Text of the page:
The Supremes’ story is now part of pop music’s DNA. The promotion of Diana Ross at the expense of her friends. The reaction of Florence to this marginalisation leading to her being dumped from the world’s leading female act & to a sad demise. It has become one of the folk tales of the 60s. Like the Beatles in Hamburg, developing a self-belief & a sound that would affect the world or the separation of Brian Jones from the group that he thought he led, it has been told & re-told from many different perspectives. We think we know the “truth” of these stories. We don’t need Carl Jung to come over & explain to us how a culture develops it’s own myths & legends.
Well…”Forever Came Today”. What a great pop single this is. The third single released as Diana Ross & the Supremes burns with a slow fuse before building to a fine dramatic climax. The “Reflections” LP introduced a touch of psychedelic soul to the hit sound but this track eschews the gimmicks and excess of the title track. The restraint of the arrangement, in the verse the electric piano is joined by a tambourine as a lead instrument, adds to the power of the song.
These were turbulent times at Hitsville & not just for the Supremes. Holland-Dozier-Holland, the writers responsible for the group’s amazing run of winners (10 #1 hits) were unhappy. They slowed their song production & were planning a future away from Motown. “Forever” was the last 45 they wrote for the girls. Recorded in 1967, released early in 1968, it was the first record of their’s to miss the top 20 since their success had begun & the first record to use session singers in place of the harmonies of “and the Supremes”. By the end of 1968 the Supremes were back in the top 10. Lamont Dozier & the Holland brothers had left Motown in a blizzard of suit & counter-suit.
There are clips of the Supremes promoting their world-wide smash of the 1967 summer of love, “The Happening”, with Florence. In others Cindy Birdsong (wonderfully, her real name) had tip-toed into her place. Two singles later Ed Sullivan was introducing Cindy as part of a group who promoted all their releases on Sullivan’s prime time TV show. The group always had their best new frocks on for these performances. Anyone who wants a view of the range of 60s fashions only has to check on the Supremes’ photos. Whether dressed like Vogue models or in more “street” clothes they were never less than immaculate.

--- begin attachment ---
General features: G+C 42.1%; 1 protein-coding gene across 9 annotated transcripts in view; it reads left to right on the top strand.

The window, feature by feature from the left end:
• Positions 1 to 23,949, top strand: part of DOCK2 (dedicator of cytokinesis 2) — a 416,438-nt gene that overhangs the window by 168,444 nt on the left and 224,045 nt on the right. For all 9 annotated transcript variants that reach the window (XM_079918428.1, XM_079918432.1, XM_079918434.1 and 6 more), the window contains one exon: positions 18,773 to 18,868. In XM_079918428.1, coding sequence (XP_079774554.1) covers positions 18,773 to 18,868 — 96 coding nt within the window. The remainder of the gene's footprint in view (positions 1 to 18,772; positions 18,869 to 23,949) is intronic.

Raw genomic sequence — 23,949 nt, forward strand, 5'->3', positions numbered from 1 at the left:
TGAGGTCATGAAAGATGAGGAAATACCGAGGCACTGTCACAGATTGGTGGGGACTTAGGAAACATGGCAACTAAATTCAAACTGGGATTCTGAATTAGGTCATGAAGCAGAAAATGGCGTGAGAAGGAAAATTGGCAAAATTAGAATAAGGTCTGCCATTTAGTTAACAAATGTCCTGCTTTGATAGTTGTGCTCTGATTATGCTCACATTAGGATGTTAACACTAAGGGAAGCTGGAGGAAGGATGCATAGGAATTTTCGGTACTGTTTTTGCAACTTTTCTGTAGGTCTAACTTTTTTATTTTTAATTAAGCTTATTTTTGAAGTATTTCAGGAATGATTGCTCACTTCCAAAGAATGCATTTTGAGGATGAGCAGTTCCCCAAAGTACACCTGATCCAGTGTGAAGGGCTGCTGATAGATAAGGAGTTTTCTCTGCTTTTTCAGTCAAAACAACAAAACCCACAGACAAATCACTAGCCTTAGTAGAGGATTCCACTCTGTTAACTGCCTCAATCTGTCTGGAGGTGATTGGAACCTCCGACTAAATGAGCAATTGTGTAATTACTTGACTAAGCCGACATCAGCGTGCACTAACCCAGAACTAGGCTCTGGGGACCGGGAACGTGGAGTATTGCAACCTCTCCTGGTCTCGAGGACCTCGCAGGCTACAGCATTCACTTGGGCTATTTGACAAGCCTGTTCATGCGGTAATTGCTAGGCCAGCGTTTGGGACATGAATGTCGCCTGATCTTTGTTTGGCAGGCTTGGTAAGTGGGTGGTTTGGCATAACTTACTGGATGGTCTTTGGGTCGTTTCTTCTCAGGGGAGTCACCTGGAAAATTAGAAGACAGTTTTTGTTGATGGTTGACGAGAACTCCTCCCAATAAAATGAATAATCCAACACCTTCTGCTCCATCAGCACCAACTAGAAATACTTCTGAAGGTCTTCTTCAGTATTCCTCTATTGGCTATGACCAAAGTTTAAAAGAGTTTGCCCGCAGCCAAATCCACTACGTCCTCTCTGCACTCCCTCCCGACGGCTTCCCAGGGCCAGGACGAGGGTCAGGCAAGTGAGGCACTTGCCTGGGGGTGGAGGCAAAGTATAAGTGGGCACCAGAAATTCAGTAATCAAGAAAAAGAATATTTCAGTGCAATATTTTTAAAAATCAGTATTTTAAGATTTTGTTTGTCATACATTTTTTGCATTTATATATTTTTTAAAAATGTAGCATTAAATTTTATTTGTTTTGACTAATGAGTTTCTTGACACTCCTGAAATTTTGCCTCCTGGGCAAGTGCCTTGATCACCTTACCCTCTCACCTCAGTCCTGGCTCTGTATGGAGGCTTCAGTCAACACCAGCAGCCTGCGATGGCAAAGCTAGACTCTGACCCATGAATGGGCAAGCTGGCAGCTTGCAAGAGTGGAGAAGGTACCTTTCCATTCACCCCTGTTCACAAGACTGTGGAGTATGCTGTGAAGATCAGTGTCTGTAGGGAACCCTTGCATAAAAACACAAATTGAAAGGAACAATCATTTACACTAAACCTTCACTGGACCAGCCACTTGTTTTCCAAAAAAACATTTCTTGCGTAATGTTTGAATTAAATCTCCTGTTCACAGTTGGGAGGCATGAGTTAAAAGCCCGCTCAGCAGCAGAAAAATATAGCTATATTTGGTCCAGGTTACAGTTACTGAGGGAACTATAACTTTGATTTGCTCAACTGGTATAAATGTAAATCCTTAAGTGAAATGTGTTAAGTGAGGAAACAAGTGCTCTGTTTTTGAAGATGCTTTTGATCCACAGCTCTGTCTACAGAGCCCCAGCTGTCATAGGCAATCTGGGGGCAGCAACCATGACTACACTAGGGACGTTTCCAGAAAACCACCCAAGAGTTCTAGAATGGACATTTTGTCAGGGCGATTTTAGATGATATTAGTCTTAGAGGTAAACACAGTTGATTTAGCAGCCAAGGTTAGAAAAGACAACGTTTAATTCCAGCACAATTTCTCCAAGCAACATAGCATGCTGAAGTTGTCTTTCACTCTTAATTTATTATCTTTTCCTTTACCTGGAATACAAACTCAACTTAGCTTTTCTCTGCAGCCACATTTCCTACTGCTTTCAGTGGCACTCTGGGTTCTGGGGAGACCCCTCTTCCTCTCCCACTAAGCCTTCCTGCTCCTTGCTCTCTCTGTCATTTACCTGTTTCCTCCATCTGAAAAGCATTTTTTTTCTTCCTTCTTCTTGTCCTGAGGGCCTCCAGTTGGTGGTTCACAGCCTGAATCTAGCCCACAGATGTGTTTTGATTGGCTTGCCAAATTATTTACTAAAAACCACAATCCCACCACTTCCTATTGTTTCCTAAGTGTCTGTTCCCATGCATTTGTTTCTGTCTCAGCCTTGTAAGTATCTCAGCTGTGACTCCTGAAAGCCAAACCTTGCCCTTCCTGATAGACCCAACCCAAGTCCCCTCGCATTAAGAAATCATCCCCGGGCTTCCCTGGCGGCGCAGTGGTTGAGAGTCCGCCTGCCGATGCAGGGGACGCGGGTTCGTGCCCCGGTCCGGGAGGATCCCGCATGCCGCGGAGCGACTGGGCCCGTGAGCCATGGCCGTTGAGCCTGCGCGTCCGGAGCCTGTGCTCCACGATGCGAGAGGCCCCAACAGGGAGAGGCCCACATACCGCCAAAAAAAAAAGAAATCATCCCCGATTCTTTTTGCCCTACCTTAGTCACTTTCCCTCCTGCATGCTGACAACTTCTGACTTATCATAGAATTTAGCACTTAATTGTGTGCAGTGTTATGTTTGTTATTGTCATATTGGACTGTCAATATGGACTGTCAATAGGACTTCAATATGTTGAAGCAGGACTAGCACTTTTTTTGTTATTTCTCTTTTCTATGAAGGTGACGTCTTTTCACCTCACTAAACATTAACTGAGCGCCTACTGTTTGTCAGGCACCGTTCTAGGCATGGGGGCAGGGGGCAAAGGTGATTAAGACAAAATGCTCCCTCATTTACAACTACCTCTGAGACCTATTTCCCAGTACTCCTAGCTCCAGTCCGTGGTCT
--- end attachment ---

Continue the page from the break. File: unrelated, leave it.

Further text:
The performance shows how Diana was now the focus. Her ambition can be criticized but she could sure sell a song. However, the Sullivan house band are not the Funk Brothers. This absence of groove makes for a pretty insipid result & perhaps influenced the song’s eventual sales. I have included this clip because it shows Mary Wilson at her best despite the exclusion from recording & the absence of her chidhood friend.
The Supremes first came to the UK on the back of a 2nd hit with “Baby Love”. They appeared on Top of the Pops in quite low cut dresses & made an immediate impression on my young self. I had never seen beautiful, young Afro-American women on British TV before. It was Mary who made the biggest impression. Francoise Hardy, Monica Vitti, Julie Christie, for myself Mary Wilson joins that list of great 60s beauties. Diana can smile & over-emote , she can take the majority of the camera shots. Show me a clip of the Supremes in the 60s & I only have eyes for Ms Wilson…and there ain’t nothing I can do about it !
I have been looking around for a clip to show just how good the Supremes could be. The early appearances are in black and white. They often sang live with a white bread band making little effort to emulate the sound of the record because that would be impossible. I have settled on the breathless rush of “You Can’t Hurry Love”,often copied but never bettered. This is another great pop record from Tamla Motown.